Advancing Clinical Guidance
AFEM also is collaborating with the WHO and other leading emergency medicine societies to create targeted guidelines for COVID-19 emergency management, including clinical guidance on screening patients for the virus, and triaging patients to determine the appropriate interventions needed. By accessing its extensive network of African emergency care providers – physicians, nurses and other emergency personnel – AFEM will implement the WHO technical guidance and training materials across multiple countries.
Abbott's grant also will help fund the translation of these materials to ensure reach to English, French and Arabic speakers; the production of short instructional videos related to issues of COVID-19 care; and a technical support line that will be shared through social media channels, mailing lists and WhatsApp groups.
In addition, AFEM also is undertaking a 10-hospital pilot in Sudan, utilizing its strong implementation network there, to implement the COVID-19 guidelines and protocols to generate real-world data and experience. Based on learnings from this effort, AFEM will then scale up implementation across the AFEM network through remote training.
So far, the impact of Abbott and AFEM's collaboration has been very positive.
"The webinars and other resources are giving our workers critical knowledge they need to treat the daily influx of patients during this pandemic. And the pilot we're implementing here in Sudan holds great promise to further advance the COVID-19 response here and elsewhere," said Dr. Yasein Omer, an emergency medicine resident in Sudan.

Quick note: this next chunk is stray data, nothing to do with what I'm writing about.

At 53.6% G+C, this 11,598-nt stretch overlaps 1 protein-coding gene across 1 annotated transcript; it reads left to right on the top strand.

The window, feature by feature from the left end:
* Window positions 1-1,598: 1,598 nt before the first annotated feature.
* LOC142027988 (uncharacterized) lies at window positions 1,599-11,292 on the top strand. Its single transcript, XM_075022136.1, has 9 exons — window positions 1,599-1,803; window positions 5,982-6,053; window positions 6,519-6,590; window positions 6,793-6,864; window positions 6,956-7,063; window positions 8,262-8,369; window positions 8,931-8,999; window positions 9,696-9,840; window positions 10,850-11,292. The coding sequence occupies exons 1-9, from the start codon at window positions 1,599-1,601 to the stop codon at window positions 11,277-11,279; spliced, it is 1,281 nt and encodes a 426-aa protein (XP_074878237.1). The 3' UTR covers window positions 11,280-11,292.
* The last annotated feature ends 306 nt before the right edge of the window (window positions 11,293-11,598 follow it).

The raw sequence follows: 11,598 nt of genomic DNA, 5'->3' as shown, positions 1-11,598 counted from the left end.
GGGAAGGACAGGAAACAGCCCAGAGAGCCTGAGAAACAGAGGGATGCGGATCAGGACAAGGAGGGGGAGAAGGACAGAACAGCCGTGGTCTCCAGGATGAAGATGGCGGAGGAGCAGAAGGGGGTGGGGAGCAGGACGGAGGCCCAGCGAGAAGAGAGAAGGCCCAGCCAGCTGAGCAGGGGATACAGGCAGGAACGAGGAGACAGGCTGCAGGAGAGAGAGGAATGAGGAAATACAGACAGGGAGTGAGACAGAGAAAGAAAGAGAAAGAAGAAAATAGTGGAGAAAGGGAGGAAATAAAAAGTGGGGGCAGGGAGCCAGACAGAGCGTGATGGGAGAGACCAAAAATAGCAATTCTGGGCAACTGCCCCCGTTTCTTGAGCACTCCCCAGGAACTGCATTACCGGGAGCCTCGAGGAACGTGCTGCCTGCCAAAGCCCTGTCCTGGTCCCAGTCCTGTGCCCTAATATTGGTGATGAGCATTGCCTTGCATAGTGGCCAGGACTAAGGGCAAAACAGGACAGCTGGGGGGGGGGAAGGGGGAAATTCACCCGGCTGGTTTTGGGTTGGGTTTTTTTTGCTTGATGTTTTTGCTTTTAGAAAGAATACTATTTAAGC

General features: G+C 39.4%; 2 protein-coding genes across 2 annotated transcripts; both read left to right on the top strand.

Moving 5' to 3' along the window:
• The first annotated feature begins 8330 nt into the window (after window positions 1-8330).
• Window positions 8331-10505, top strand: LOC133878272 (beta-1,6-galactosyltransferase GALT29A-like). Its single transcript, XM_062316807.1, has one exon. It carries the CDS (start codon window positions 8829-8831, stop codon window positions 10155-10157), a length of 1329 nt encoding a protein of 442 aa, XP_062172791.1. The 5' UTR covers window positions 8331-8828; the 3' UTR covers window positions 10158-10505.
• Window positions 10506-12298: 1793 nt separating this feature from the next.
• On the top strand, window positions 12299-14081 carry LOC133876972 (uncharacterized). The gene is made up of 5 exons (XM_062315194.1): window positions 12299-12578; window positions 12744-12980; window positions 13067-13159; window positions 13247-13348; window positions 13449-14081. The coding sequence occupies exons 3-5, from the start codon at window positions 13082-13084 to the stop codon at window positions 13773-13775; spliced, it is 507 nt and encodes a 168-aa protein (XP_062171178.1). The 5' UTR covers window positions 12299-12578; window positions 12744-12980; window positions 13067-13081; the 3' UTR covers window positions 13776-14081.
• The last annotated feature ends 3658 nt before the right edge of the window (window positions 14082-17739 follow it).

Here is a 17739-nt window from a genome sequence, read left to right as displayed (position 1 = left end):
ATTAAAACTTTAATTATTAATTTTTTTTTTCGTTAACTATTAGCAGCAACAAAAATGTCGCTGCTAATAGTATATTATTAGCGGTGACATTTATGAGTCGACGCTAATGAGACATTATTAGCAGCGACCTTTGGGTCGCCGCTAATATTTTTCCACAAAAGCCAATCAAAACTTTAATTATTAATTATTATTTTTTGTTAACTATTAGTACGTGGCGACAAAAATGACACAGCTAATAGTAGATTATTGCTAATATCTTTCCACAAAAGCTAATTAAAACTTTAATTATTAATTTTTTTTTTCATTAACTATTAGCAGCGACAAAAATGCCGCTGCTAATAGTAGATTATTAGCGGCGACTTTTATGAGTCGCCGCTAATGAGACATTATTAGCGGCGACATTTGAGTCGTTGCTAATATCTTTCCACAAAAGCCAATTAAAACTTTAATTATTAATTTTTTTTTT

Longstanding Work to Strengthen Emergency Medicine
Abbott's work with AFEM to help address COVID-19 builds on earlier work to advance emergency medicine.
For two decades, Abbott and the Abbott Fund have worked closely with the government of Tanzania to strengthen the country's healthcare system, including creating the first dedicated emergency medical facilities and residency program in Tanzania. The partnership designed and constructed an Emergency Medicine Department and equipped it with modern technology and supplies. Beyond infrastructure, a primary focus has been to empower a new generation of physicians, nurses and staff trained in providing best-in-class emergency care.
Today, the emergency room at Muhimbili provides critically needed care, regardless of ability to pay, for more than 60,000 people each year. The number of deaths at the hospital decreased by 40 percent within two years after the emergency department opened, saving thousands of lives every year.
In 2013, the Abbott Fund also supported the creation of the "AFEM Handbook of Acute and Emergency Care," which details strategies for emergency disease management in African clinical settings. The Abbott Fund supported the printing and distribution of more than 9,000 copies of the handbook, which were donated to clinical sites in 33 African countries. A second edition was released in early 2019.
Now, thanks to AFEM, emergency care workers are receiving COVID-19 resources and training specifically suited to their knowledge levels, local experience and access to treatment tools.
Abbott's work with AFEM is an example of how existing partnerships can help to provide a rapid, targeted response in times of crisis, filling critical gaps and providing essential support in resource-limited settings.
See the following examples for more details about how Abbott and the Abbott Fund are helping strengthen health systems in Africa:
Expanding Health Access in Rwanda
Elevating Healthcare in Tanzania
Pioneering Emergency Medicine in Tanzania